“‘How sad it is!’ murmured Dorian Gray, with his eyes still fixed upon his own portrait. ‘How sad it is! I shall grow old, and horrible, and dreadful. But this picture will remain always young. It will never be older than this particular day in June…. It if were only the other way! If it were I who was to be always young, and the picture that was to grow old! For that—for that—I would give everything! Yes, there is nothing in the whole world I would not give! I would give my soul for that!’”
~ Chapter 2, A Picture of Dorian Gray
I have a major problem reviewing this book. You see, I have this weird verbal tic wherein I can’t pronounce certain names correctly, but tend to switch the first letters of the Christian and surnames, or add letters in inconvenient places. This book is an example of the latter: I consistently want to call this guy Dorkian Gray.*
Oscar Wilde’s novel about a young man obsessed with never aging is not so much about immortality as it is about morality and beauty. Dorian Gray is a very beautiful young man: not only in outward appearance, but his manners and education make him instantly attractive to everyone he meets. To Gray, to become old and…er…gray is a crime against his beauty, and any crime is evil. To be old is to cease to be good, because it would have destroyed the goodness of his youthful appearance.
In order to allay his mortality, Gray makes a Faustian deal with no one in particular, wishing that his recently completed portrait would age instead of himself. The concept of giving up one’s soul has already been discussed in the story before this idea even crosses Gray’s mind: the artist painting his portrait, Basil, has introduced Gray to his friend Lord Henry, who plants not only the idea of fleeting mortality in Gray’s mind, but also the philosophy focused on beauty that Gray should adopt as his worldview.
Gray doesn’t quite trust Lord Henry, asking if he is a bad influence. Lord Henry says there is no such thing as a good influence, because whenever one allows influence on his life, it is like giving one’s soul to that influence. Thus, in giving his soul for eternal youth, Gray is allowing himself to be influenced by a sort of worship of beauty.
Yet, as he soon discovers, eternal youth is not all it’s cracked up to be. Even as his appearance doesn’t age, Gray starts to feel old, tarnished, and jaded to the world. Evil and depravity grow within him until he seeks it and takes pleasure in the corruption of others. Yet no one believes he is evil, because he looks so good. “He had told her once that he was wicked, and she had laughed at him, and answered that wicked people were always very old and very ugly.” (Chapter 20)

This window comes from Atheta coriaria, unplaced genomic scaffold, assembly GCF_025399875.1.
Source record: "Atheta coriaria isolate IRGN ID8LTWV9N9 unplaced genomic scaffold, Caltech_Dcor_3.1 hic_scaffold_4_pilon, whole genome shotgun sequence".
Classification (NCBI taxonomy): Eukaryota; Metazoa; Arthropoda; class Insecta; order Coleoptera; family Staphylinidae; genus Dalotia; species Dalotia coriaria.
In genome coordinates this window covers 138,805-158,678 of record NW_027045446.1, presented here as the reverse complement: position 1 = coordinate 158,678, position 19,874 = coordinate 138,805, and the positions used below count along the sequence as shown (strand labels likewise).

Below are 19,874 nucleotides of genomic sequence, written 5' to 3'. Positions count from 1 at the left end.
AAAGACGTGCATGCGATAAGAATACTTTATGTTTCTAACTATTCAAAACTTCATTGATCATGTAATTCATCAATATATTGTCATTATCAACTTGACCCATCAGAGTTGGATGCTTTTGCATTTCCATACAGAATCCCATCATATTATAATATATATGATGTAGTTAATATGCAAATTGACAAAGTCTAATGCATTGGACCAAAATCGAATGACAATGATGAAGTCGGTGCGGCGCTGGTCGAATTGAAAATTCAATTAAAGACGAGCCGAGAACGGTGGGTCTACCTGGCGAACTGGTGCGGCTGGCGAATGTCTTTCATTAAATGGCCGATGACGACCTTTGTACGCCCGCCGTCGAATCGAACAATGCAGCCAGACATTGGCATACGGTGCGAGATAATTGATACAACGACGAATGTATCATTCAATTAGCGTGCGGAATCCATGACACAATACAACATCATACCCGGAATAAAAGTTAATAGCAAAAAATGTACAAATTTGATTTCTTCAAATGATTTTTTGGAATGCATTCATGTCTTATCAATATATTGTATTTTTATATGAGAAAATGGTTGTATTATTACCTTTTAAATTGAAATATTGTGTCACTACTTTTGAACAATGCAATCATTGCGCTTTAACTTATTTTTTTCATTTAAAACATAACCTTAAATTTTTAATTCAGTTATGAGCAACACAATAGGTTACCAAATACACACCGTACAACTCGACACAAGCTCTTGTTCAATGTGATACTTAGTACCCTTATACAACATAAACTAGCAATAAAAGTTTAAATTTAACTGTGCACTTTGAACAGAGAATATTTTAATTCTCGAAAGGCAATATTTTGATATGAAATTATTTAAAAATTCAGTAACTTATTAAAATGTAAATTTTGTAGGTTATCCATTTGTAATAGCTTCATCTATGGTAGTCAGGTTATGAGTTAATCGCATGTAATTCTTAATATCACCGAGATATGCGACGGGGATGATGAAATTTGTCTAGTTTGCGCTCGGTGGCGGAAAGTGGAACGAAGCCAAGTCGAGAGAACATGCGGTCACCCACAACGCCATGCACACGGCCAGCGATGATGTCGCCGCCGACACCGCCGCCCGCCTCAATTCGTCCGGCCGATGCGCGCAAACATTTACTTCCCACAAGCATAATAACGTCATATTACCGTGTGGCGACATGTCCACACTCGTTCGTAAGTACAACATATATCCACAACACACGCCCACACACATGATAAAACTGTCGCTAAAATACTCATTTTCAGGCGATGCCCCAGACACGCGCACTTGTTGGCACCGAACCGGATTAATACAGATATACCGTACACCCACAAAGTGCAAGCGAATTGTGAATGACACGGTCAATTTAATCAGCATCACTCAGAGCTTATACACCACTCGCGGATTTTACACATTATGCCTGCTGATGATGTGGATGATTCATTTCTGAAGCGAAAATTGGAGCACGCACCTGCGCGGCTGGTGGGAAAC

In some ways this novel seems to be Oscar Wilde arguing with himself. Wilde was a self-proclaimed Aesthetic, meaning he lived valued “beauty for beauty’s sake,” and to him a thing only needed to be beautiful—without any other purpose—in order to be useful. As Lord Henry says in Chapter 2: “Beauty is a form of Genius—is higher, indeed, than Genius, as it needs not explanation. It is of the great facts of the world, like sunlight, or springtime, or the reflection in dark waters of that silver shell we call the moon. It cannot be questioned. It has its divine right of sovereignty.”
This is just the sort of thing that Oscar Wilde would be expected to write. This is the sort of thing he lived his own life by…and yet in Dorian Gray he lets this worldview run its full course to its ultimate despondent end. Gray is not happy even though he has all the time to live his life, all the resources to seek beauty and pleasure. His beautiful looks don’t make him a beautiful person. If anything, this unnatural prolonged youth brings him more unhappiness than age and decrepitude would have done had time taken its course. Because he faces no superficial consequences to his actions—his face doesn’t harden or his body suffer any ill effects of his libertine lifestyle—he has not deterrent from becoming, on the inside, a vicious and cruel old man, self-loathing and tired of life.
*Two unfortunate examples of the former are "Parry Hotter" and "Kellen Heller." One of the more hilarious is "Wuce Brayne."
Recommended Reading Age: High School
Parental Notes: Some homoerotic subtext can be inferred from some of the scenes, as well as the general thematic creepiness. Since it deals with philosophies like aestheticism and morality, it’s more geared toward adults than children anyway.
Availability: Free on Kindle, you can also buy it from Barnes and Noble in a nice pretty shiny thick Leatherbound volume along with some of Wilde’s other works.
Adaptations: Legend speaks of at least six movies based on this story. Now if I could just find one of them at my local library. Except I’m not so sure about this latest adaptation:
You can’t fool me, Caspian. I know it’s you.